Ottawa Can’t Predict Emission Cuts from New Methane Controls
The federal government is trying out a revamped set of fossil industry incentives to hit its target of reducing methane emissions 40 to 45% by 2025, but at least three environmental groups in Canada and one in the United States say Ottawa could get better results if it just regulated the companies’ emissions.
The stakes are high, because methane is 84 times more potent a greenhouse gas than carbon dioxide over the 20-year span when humanity will be scrambling to reduce emissions and get the climate crisis under control. Prime Minister Justin Trudeau committed to the 2025 target in June 2016, during a summit with then-Mexican president Enrique Peña Nieto and U.S. President Barack Obama. But analysis released by the Pembina Institute in early September concluded the country is only on track for a 29% reduction.
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“The gap to achieving Canada’s 2025 methane reduction target is widening at a time when the federal government should be looking to increase ambition on methane to meet its Paris climate commitment,” said Senior Methane Analyst Jan Gorski. “Canada should act decisively to maintain its position as a global leader both in terms of innovative policy and the application of technology to control methane emissions.”
At the time, The Canadian Press wrote, the latest available data showed methane emissions in 2018 equivalent to 91 megatonnes of carbon dioxide, with almost half coming from the fossil industry.
Last Thursday, Natural Resources Minister Seamus O’Regan announced details of the C$750-million Emissions Reduction Fund the government first set up in late April. He said fossils will have to repay all the money they borrow if they only cut some of their methane output—but will get to keep up to half if they eliminate the emission entirely.
“Any time we are able to help companies reduce emissions, that is a very good investment for Canada and is a very good investment for Canadians,” he said. “It’s an incredibly effective way for us to reach our targets.”
“Methane emission reductions remain one of the most cost-effective ways to mitigate climate impacts and additional efforts, such as this fund, will enable Canada to maintain momentum in reducing emissions from this powerful greenhouse gas,” Gorski agreed October 23. “This program sets the stage for Canadian leadership in methane abatement technology that will be more in demand as the rest of the world increasingly acts on methane,” resulting in “more high-tech jobs in Canada, and further methane reductions world-wide.”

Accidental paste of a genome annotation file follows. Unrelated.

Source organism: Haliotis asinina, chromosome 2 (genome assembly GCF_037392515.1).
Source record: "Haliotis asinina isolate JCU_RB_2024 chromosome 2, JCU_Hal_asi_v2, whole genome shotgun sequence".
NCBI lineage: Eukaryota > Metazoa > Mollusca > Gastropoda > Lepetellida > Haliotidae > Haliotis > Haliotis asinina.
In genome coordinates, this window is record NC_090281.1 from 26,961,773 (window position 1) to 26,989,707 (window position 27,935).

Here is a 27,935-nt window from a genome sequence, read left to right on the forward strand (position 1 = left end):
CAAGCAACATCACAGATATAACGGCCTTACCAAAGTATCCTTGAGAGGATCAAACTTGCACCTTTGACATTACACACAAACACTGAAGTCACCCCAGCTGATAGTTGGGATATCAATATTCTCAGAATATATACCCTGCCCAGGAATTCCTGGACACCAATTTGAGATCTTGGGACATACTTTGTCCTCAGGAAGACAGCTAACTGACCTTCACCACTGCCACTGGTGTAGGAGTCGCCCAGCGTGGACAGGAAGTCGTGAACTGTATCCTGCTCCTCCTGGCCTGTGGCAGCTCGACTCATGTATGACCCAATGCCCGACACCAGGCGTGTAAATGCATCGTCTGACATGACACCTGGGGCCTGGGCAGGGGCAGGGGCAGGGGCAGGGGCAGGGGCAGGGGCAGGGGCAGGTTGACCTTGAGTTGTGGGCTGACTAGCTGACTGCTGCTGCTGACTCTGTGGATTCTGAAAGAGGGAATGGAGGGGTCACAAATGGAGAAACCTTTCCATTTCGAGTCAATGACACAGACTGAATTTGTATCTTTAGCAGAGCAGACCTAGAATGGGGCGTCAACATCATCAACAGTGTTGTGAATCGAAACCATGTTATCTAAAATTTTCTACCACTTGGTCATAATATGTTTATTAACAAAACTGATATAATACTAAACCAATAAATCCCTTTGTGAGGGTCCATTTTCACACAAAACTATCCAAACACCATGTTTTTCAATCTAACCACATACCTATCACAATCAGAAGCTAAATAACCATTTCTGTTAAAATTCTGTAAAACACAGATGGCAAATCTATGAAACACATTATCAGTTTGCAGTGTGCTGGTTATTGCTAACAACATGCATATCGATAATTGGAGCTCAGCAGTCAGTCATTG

But last week, Ottawa couldn’t say how much methane the new program will actually cut. Dale Marshall, national program manager at Toronto-based Environmental Defence Canada, said that would be a lot easier if the government could bring itself to regulate the industry, rather than offering it incentives.
“That’s the difference with regulations,” he told CP. “The level of reductions doesn’t depend on industry coming forward with proposals. It ensures that every oil and gas facility is doing what is needed, especially given that these are very, very cost-effective.”
Climate hawks and other analysts have long argued that methane controls are a win all around—they curb emissions of one of the most dangerous and damaging greenhouse gases, but also save the companies money.
On Thursday, Environmental Defence joined up with the Clean Air Task Force, the David Suzuki Foundation, and the U.S. Environmental Defense Fund on a joint release urging Ottawa to get its methane regulations in order before it signs equivalency agreements allowing Saskatchewan and Alberta to manage their own emissions. The Canadian Environmental Protection Act allows the federal government to set equivalency agreements with provinces, territories, or Aboriginal governments to avoid duplication of effort, as long as those jurisdictions’ laws include “provisions that are equivalent to a regulation made under CEPA”.
But that’s precisely the concern the four organizations raise in their release. The groups argue the provincial rules “won’t be as strict as the regulations Canada laid out”, CP says, and that both sets fall short of the 45% target.
The equivalency agreements “may be finalized soon, despite the inadequacy of both the provincial regulations and the federal regulations they will replace,” the release warns. Even after Environment Minister Jonathan Wilkinson said he was “committed to strengthening these measures if required,” the groups say his department “is close to finalizing agreements with Alberta and Saskatchewan as written. These are five-year agreements, and revisiting them before 2025 will be politically difficult once they are finalized.”